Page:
• Roger Graham-Brown re Yorkshire mick – see Yorkie the last at top of page. I think Anna was rehoused to Moulscoomb when landlords were required to have fire escapes, if she was the Anna with a few children, originally from America.

    By Elaine Edwards (04/10/2013)
  • I am the author of “Empty Pocket Blues- the life and music of Clive Palmer” which was published in 2008. Clive went on to be a founder member of the Incredible String Band as well as a large part of the late sixties folk music scene in Cornwall. He lived on the houseboat at Shoreham before going up to Edinburgh in 1962. I was just reading Rod Stewart’s biography and he mentions how in awe his gang were of the “real beatniks” at Shoreham. I am preparing a second edition of the Clive book and would love to hear from anyone who remembers Clive in that period.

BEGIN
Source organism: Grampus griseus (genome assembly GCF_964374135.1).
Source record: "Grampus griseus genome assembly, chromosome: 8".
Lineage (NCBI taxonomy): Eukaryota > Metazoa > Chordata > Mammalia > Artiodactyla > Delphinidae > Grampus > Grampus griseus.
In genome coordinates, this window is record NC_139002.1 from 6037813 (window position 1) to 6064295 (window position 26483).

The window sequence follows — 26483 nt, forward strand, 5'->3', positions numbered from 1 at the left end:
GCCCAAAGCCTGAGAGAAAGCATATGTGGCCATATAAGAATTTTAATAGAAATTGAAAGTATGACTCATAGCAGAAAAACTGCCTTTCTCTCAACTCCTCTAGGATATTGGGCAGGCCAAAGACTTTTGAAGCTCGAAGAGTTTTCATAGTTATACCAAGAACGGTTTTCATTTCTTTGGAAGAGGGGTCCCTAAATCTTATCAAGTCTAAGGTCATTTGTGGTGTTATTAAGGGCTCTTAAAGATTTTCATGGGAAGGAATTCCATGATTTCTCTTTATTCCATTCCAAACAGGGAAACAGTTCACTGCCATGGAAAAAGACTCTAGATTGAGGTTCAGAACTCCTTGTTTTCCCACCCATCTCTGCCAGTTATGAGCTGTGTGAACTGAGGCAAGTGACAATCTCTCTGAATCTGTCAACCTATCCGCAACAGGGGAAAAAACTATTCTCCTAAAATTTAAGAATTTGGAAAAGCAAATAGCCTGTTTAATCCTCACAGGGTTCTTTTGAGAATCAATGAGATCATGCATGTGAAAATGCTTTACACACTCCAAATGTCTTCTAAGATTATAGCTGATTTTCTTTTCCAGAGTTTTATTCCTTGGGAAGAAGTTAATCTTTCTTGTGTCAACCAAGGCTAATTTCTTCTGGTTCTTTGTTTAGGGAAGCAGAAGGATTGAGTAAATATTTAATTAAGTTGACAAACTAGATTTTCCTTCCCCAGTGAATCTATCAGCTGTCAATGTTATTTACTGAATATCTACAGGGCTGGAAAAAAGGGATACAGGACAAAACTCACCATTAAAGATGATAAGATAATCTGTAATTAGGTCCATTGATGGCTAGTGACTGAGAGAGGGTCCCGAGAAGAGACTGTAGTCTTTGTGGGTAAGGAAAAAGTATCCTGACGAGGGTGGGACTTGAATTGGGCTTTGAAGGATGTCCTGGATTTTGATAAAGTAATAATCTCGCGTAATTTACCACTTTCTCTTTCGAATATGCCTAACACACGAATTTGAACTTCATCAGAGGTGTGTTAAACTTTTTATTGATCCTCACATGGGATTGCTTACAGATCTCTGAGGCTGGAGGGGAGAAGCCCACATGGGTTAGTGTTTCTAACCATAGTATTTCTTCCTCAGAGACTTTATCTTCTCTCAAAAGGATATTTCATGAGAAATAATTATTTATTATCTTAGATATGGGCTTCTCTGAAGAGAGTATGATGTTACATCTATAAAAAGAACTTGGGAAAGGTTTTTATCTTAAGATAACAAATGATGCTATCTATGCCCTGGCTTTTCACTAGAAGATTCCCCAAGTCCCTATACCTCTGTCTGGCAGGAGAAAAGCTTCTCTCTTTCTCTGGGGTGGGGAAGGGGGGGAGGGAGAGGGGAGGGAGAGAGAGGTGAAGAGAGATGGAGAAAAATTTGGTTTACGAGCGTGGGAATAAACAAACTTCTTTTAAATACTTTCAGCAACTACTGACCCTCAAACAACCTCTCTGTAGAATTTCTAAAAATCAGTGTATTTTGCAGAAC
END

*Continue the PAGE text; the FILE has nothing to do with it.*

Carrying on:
By Grahame Hood (22/10/2013)
  • I have just come across this site. Fond memories. I am  really sorry to hear that Monk has died – he was my best mate way back. I have fond memories of Melba Smith, Nugget Spud, Coventry Mick, Girl Geordie, the Basketmakers, Barley Mow, Western, Norfolk Cottage and hanging out on the beach all day, sleeping under West Pier. I remember  Jack Kerouac’s ‘On the Road’. Those were the days- great times: summer on the beach in St Ives, Donavon and Gypsy Dave were sleeping on the beach, John Upton and Bruno (both dead). There are not many off us left now. Brighton was the coolest place in the country to hang out in. I hitched from Burnley to Brighton. I have been to many places but always came back to Brighton and live here now. Wonderful times

    By Chris May (25/10/2013)
  • Does any one remember David stringer (Lucifer) 1960s; just found out he died few years ago. Not many of us left now